This is the step where you’ll deliver the bulk of active ingredients to your toner/essence-primed face, and it’s important to do it early on in your routine. “Serums are formulated with smaller molecular-weight actives so they penetrate into deeper skin layers,” says Ciraldo. “If you apply your serum after a thicker formulation, the active ingredients may not penetrate as well.“
While you should apply serum twice a day, you shouldn’t be using the same formulation. “Serum actives differ for day and night,” says Rabach. During the day, she likes to choose serums with antioxidants that protect skin from daytime stressors like free radicals (caused by UV rays), pollutants, and blue light. The most popular ingredient for this is vitamin C, which you will have no problem finding in serum form. (Just make sure to choose one that’s properly stabilized for maximum effect.) At night, opt for a serum with peptides and growth factors to repair skin.
For both daytime and nighttime serums, Rabach also has a general list of ingredients she likes to look for across both formulations: Niacinamide to reduce redness, hyaluronic acid to pull moisture into your skin, and alpha and beta hydroxy acids (AHAs and BHAs), which help boost collagen and even out skin pigmentation. Ciraldo further splits up her preferred serum ingredients by skin type. “For acne-prone skin, look for stem cells, retinol, and green tea,” she says. “For dehydrated skin, look for lipids, hyaluronic acid, and peptides. And for hyperpigmented skin, look for vitamin C.”
Do this step: At night only.
Retinol truly deserves its own essay, but the short version is this: The vitamin A derivative boosts collagen production and increases the rate of cellular turnover. “Retinol reduces fine lines, reduces pore size, increases collagen and elastin production, takes off dead skin, reduces oil production, unclogs pores, and evens out skin tone,” says Rabach. Whether you want to clear breakouts or fade fine lines—or basically do anything to your face—retinol is your friend.
On the flip side, this is a strong ingredient, and beginners should proceed with caution when adding to their routines. Potential side effects can include flaking, dryness, retinol burn, and increased sensitivity to the sun, which is why you should stick to applying it at night. Dermatologists often recommend easing into daily application slowly. “Start three times a week for the first week or two,” says Ciraldo. From there, you can gradually increase the frequency of application.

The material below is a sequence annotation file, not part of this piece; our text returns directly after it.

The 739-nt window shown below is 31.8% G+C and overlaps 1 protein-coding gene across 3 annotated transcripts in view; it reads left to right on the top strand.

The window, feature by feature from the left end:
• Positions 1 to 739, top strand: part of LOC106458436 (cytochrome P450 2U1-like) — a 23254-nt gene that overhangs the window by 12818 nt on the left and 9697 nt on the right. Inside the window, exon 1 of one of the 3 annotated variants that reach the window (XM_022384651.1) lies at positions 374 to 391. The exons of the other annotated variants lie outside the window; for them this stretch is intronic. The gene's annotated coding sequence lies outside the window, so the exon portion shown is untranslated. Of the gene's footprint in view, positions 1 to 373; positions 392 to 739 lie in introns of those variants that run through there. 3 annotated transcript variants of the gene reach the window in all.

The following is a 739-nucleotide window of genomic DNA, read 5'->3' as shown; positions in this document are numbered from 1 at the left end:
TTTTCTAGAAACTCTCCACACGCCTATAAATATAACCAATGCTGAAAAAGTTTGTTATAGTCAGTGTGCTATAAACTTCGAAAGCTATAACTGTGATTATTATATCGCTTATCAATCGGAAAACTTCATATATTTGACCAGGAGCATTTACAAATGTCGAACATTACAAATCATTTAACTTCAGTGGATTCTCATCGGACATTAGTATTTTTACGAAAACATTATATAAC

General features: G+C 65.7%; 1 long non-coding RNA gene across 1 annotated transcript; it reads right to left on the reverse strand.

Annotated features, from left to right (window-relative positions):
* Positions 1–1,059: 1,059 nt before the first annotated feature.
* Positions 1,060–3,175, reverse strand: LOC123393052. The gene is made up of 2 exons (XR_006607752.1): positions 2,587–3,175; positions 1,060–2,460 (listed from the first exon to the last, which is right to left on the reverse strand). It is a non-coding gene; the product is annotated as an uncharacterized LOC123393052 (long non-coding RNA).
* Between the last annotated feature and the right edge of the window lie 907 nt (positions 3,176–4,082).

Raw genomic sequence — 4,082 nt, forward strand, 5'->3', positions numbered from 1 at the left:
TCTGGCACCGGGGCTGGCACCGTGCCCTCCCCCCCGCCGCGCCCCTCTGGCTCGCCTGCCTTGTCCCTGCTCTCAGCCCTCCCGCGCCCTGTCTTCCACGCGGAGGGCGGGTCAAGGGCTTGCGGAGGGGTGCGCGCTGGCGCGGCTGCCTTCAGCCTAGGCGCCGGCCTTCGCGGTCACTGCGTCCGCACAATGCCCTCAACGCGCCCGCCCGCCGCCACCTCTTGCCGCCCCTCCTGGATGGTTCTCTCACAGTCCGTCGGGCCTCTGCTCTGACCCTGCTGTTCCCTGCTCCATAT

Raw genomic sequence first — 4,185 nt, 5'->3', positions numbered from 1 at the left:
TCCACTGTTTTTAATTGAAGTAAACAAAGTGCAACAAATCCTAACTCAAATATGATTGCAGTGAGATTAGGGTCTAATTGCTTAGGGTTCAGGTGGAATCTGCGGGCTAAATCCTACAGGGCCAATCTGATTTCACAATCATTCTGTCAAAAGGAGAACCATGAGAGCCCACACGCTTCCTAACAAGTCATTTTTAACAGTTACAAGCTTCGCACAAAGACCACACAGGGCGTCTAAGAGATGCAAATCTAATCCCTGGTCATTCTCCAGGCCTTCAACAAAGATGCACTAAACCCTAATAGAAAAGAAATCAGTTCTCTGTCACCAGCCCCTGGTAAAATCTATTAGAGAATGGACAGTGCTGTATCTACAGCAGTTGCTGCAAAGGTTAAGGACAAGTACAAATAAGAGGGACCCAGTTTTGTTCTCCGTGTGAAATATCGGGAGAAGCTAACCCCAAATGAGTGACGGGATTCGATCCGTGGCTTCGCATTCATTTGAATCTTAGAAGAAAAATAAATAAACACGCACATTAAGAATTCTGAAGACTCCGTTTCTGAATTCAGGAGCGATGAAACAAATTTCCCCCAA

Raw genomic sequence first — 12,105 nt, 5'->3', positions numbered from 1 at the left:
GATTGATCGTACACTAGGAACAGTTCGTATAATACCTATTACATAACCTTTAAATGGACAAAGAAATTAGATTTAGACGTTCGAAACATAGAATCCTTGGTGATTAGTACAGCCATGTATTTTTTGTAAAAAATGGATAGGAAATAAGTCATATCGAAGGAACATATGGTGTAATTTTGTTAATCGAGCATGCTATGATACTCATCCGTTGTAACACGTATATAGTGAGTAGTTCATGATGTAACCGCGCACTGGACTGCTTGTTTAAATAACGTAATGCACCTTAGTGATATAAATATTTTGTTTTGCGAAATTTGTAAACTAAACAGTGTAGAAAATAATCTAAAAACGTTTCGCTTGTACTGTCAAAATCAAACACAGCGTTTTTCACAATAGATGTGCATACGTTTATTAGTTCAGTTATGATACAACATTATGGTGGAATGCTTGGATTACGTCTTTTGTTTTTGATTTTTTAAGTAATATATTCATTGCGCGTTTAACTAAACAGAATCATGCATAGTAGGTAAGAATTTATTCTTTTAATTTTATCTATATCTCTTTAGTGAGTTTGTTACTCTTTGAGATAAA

Most will apply their retinol layer after their serums and before moisturizer, but there is one exception. If your skin has trouble tolerating retinol and you want to minimize its side effects, you can buffer it instead. Retinol buffering refers to a technique whereby you mix your retinol with your moisturizer and apply it as a single step. This helps you still get the benefits, but decreases the potential for irritation. To take it a step further, you can also apply retinol over your moisturizer. Experiment with this step, and see where it fits best in your routine.
Do this step: Morning and night.
Moisturizers are there to simultaneously hydrate and seal in hydration, which is why these formulas tend to be heavier than the layers that go underneath. “You should use moisturizers with humectants like glycerin and hyaluronic acid, which pull in water,” says Rabach. “I also recommend looking for ceramides, which seal the outer layers of skin.”
Ciraldo says that many of her patients prefer to use separate formulas for their morning and nighttime routines. This has more to do with how moisturizers feel than anything else. You can use a lightweight formula in the morning that blends better with your makeup and reserve a heavier cream for evening. Ciraldo’s additional tip is to double up on your serum and moisturizer actives. For example, if you use a vitamin C serum in the morning, you can layer a vitamin C moisturizer right on top to boost the benefits.
8. Spot Treatment
Do this step: Morning and night.
You need to use spot treatments on active breakouts only, but if you’re experiencing acne, you can apply a leave-on spot treatment both morning and night to speed up its healing cycle. According to Ciraldo, you should spot-treat after you’ve applied your moisturizer, not before. This helps make sure the product stays on top of the pimple, and doesn’t go on the rest of your face. “If you’re using a strong acid and then smear moisturizer all over your face, you run the risk of the product getting on more sensitive areas,” she says. You’ll also dilute its effectiveness. Wait for your a.m./p.m. moisturizer to sink in, then carefully pat over the affected areas.